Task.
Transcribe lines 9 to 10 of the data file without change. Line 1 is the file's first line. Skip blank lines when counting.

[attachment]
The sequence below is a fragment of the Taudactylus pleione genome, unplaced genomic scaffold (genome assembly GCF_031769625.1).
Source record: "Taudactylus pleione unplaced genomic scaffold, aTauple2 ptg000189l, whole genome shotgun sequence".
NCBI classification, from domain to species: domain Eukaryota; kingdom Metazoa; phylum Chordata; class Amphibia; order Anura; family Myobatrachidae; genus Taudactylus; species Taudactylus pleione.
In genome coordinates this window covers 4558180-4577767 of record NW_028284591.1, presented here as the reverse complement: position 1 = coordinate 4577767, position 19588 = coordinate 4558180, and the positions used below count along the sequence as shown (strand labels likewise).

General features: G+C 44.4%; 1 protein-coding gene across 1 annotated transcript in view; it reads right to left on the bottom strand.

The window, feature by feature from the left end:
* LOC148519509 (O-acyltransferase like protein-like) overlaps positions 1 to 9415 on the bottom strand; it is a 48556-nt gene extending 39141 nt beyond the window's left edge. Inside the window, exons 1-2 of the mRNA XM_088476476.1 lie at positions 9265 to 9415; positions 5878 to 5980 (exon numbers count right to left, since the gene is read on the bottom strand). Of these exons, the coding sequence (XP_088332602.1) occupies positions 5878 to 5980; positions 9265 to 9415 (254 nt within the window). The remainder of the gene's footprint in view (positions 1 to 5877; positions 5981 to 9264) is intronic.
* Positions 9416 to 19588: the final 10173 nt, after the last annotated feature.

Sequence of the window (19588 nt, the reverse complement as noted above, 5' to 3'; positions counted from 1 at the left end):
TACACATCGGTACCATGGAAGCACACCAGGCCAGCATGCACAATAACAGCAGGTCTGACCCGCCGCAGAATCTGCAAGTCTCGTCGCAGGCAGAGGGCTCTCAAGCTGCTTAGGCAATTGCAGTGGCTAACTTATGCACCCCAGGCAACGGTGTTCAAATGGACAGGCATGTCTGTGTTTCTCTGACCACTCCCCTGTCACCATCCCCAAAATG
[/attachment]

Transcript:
Sequence of the window (19588 nt, the reverse complement as noted above, 5' to 3'; positions counted from 1 at the left end):
TACACATCGGTACCATGGAAGCACACCAGGCCAGCATGCACAATAACAGCAGGTCTGACCCGCCGCAGAATCTGCAAGTCTCGTCGCAGGCAGAGGGCTCTCAAGCTGCTTAGGCAATTGCAGTGGCTAACTTATGCACCCCAGGCAACGGTGTTCAAATGGACAGGCATGTCTGTGTTTCTCTGACCACTCCCCTGTCACCATCCCCAAAATG